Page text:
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NGM to pursue critical metals recovery at Phoenix Mine

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Phoenix Mine

The Phoenix Mine phase 2 copper leach pad as shown in a 2019 file photo.

RENO—The recovery of critical metals from mine solutions at Nevada Gold Mine’s Phoenix Mine near Battle Mountain may be possible in the future, as the company signed an agreement with Scandium International Mining Corp. to study the feasibility of the project.

Scandium International Mining Corp. and NGM signed a letter of intent to initiate a joint technical and economic feasibility program to confirm the economic and technical viability of a critical metals recovery at mine site, NGM announced June 28.

“We are excited to begin working with our partner, Scandium International Mining Corp., on finding ways to extract critically important minerals for the future of the United States, furthering the country’s ambitions to become a leader in the green economy,” said NGM Managing Executive Director Greg Walker. “In addition, this partnership aligns with our vision to protect Nevada’s environment not only for today, but for future generations.”

The Phoenix Mine is a gold-copper producer owned and operated by NGM through a joint venture between Barrick Gold Corp. with 61.5% ownership and Newmont Corp. with 38.5%. The mine produces a copper/gold concentrate, copper cathode and gold dore.

The letter of intent defines a detailed $2.7 million program that includes bench test work, pilot plant testing, and feasibility study design work. The program is expected to take 15 months to complete.

With program completion, the partners intend to make an investment decision on construction and operation of a plant facility to recover critical metals from mine solutions.

The letter of intent also outlines key parameters of a partnership, including formation of a joint venture to hold the plant facility, and a 50:50 ownership in the recovery circuit asset.

The project is envisioned as an ion-exchange recovery system, capturing critical metals that are recirculating in heap leach copper solutions at Phoenix, specifically targeting nickel, cobalt, scandium, zinc, and potentially other metals that prove to be economically recoverable, NGM stated in a press release.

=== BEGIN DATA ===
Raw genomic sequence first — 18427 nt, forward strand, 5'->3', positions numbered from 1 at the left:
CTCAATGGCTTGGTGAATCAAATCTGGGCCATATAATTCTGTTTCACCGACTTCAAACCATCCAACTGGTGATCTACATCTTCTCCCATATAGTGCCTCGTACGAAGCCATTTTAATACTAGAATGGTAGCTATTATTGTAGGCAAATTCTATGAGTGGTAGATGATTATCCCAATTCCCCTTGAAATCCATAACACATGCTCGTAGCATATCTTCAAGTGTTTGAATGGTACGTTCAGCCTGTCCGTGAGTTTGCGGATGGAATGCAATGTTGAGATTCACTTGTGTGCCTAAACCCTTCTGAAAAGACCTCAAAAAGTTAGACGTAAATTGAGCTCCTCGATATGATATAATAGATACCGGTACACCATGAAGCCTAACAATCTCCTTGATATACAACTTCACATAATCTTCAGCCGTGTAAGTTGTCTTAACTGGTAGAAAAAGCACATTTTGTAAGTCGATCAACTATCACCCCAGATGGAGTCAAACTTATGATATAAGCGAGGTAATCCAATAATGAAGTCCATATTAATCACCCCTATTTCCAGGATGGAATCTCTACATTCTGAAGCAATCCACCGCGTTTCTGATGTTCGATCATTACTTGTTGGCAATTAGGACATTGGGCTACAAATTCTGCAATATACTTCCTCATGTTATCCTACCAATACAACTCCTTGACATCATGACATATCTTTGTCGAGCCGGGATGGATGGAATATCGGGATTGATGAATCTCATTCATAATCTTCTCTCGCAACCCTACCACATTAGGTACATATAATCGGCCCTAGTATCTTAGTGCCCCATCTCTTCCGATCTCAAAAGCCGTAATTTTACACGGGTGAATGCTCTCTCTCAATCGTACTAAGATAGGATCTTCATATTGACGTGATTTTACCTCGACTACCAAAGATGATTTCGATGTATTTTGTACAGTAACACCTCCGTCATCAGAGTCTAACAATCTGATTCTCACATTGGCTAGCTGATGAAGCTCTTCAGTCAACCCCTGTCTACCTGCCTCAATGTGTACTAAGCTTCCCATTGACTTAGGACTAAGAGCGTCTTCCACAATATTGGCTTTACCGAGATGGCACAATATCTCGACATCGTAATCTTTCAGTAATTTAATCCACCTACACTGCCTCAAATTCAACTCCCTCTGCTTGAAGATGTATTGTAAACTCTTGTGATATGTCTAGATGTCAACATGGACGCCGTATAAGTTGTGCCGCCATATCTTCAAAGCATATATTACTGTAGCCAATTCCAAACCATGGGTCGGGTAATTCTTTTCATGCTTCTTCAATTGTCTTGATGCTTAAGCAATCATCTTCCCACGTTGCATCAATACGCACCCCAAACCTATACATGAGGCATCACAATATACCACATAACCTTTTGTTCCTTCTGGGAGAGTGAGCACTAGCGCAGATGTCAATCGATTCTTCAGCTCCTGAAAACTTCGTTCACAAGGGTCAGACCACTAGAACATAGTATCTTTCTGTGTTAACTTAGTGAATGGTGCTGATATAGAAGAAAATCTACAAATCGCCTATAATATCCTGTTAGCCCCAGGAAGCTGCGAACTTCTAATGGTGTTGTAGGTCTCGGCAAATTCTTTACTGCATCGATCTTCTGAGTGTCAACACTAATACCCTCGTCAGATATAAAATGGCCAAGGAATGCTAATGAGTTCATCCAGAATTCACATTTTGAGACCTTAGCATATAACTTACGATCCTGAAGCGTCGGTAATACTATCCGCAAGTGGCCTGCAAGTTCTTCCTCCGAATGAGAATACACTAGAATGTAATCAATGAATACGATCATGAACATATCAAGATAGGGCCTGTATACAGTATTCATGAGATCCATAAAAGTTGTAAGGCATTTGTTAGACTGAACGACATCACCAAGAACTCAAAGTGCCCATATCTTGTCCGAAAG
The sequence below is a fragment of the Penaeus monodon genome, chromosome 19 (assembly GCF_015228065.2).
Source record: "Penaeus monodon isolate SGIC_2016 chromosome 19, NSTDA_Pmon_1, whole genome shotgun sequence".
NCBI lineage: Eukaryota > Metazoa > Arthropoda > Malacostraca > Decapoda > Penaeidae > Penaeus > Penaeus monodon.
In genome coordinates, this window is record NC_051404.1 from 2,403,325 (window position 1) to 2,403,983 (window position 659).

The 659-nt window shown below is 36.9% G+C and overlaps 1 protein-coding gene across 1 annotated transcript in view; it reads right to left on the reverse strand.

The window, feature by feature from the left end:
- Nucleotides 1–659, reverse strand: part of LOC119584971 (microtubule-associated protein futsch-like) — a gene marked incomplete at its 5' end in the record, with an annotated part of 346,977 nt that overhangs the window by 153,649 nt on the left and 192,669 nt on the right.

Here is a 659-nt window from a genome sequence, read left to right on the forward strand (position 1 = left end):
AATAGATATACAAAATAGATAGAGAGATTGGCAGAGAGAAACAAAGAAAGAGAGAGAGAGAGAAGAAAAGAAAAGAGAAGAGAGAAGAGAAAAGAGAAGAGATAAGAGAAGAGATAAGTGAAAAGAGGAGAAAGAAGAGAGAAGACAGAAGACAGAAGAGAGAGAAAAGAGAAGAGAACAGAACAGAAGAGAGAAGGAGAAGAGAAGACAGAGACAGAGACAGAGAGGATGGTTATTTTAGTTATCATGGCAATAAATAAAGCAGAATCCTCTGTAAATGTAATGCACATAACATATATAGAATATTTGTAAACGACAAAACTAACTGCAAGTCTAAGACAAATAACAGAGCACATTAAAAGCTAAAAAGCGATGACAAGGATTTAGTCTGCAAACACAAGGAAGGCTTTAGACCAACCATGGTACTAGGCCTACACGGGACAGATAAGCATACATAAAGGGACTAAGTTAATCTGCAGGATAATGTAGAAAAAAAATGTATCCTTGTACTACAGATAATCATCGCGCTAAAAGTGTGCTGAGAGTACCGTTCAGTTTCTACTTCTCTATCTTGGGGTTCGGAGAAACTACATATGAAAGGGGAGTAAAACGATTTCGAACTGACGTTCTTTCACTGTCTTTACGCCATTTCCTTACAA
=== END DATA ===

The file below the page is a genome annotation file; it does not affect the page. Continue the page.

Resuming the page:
The project has the potential to produce material quantities of strategically important metals, tailored to today’s tech-driven products, and can do so from a distributed global copper production base. The environmental impact from this production process is minimal because no new mines are required.

From a copper industry standpoint, this CMR process can effectively increase mine valuations, can effectively extend mine/reserve life at current production rates, and will result in cleaner tailings, potentially lower ongoing environmental management costs, and lower final reclamation expense.

“Quality partners are an essential ingredient in shared projects. That noted, we are genuinely pleased to be working with NGM and the Phoenix Mine team, to demonstrate the technology and economic viability of a CMR project in the copper business,” said George Putnam, CEO of Scandium International Mining Corp. “We look forward to achieving a profitable, reliable, repeatable success with this project, and one that focusses directly on the priority of North American sourcing of critical metals tailored for technology-driven applications in transportation and communications.”

Scandium International Mining Corp. is focused on developing its Nyngan Scandium Project in Australia, into the world’s first scandium-only producing mine. The company is also pursuing critical metals recovery opportunities with various copper industry groups, where it proposes to use ion exchange technology to extract unrecovered critical metals from existing mine process streams. This program represents a fast-track concept to make battery-grade nickel and cobalt products, scandium master alloy product, and other critical metals, from North American sources. The company is similarly pursuing high-purity alumina opportunities, both in conjunction with critical metals recovery where possible, and also independently as a stand-alone project.


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